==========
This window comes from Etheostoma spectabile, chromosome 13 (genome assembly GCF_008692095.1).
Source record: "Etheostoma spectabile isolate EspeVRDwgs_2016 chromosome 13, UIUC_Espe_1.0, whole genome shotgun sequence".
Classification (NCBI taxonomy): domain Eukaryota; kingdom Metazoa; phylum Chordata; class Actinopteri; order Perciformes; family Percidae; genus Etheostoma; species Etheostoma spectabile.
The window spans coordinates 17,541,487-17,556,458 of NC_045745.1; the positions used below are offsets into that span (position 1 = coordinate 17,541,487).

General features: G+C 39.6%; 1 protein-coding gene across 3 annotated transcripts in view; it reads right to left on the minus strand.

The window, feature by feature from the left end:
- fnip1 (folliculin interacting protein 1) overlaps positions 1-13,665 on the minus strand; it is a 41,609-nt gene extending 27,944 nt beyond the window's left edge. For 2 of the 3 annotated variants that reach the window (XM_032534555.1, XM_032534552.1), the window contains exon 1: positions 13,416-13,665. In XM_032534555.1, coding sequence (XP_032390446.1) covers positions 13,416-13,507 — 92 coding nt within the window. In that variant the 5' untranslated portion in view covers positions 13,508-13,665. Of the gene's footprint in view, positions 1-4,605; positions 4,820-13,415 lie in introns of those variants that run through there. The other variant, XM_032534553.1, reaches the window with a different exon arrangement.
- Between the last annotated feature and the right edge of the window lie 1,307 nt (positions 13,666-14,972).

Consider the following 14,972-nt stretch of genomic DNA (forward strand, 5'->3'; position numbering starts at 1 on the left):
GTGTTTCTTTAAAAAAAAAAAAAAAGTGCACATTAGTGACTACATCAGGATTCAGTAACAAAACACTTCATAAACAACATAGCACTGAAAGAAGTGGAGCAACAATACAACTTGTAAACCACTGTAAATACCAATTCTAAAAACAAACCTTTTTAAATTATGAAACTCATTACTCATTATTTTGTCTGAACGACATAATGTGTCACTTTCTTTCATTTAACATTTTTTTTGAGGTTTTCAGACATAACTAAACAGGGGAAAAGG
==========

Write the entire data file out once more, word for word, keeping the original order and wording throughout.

This window comes from Etheostoma spectabile, chromosome 13 (genome assembly GCF_008692095.1).
Source record: "Etheostoma spectabile isolate EspeVRDwgs_2016 chromosome 13, UIUC_Espe_1.0, whole genome shotgun sequence".
Classification (NCBI taxonomy): domain Eukaryota; kingdom Metazoa; phylum Chordata; class Actinopteri; order Perciformes; family Percidae; genus Etheostoma; species Etheostoma spectabile.
The window spans coordinates 17,541,487-17,556,458 of NC_045745.1; the positions used below are offsets into that span (position 1 = coordinate 17,541,487).

General features: G+C 39.6%; 1 protein-coding gene across 3 annotated transcripts in view; it reads right to left on the minus strand.

The window, feature by feature from the left end:
- fnip1 (folliculin interacting protein 1) overlaps positions 1-13,665 on the minus strand; it is a 41,609-nt gene extending 27,944 nt beyond the window's left edge. For 2 of the 3 annotated variants that reach the window (XM_032534555.1, XM_032534552.1), the window contains exon 1: positions 13,416-13,665. In XM_032534555.1, coding sequence (XP_032390446.1) covers positions 13,416-13,507 — 92 coding nt within the window. In that variant the 5' untranslated portion in view covers positions 13,508-13,665. Of the gene's footprint in view, positions 1-4,605; positions 4,820-13,415 lie in introns of those variants that run through there. The other variant, XM_032534553.1, reaches the window with a different exon arrangement.
- Between the last annotated feature and the right edge of the window lie 1,307 nt (positions 13,666-14,972).

Consider the following 14,972-nt stretch of genomic DNA (forward strand, 5'->3'; position numbering starts at 1 on the left):
GTGTTTCTTTAAAAAAAAAAAAAAAGTGCACATTAGTGACTACATCAGGATTCAGTAACAAAACACTTCATAAACAACATAGCACTGAAAGAAGTGGAGCAACAATACAACTTGTAAACCACTGTAAATACCAATTCTAAAAACAAACCTTTTTAAATTATGAAACTCATTACTCATTATTTTGTCTGAACGACATAATGTGTCACTTTCTTTCATTTAACATTTTTTTTGAGGTTTTCAGACATAACTAAACAGGGGAAAAGG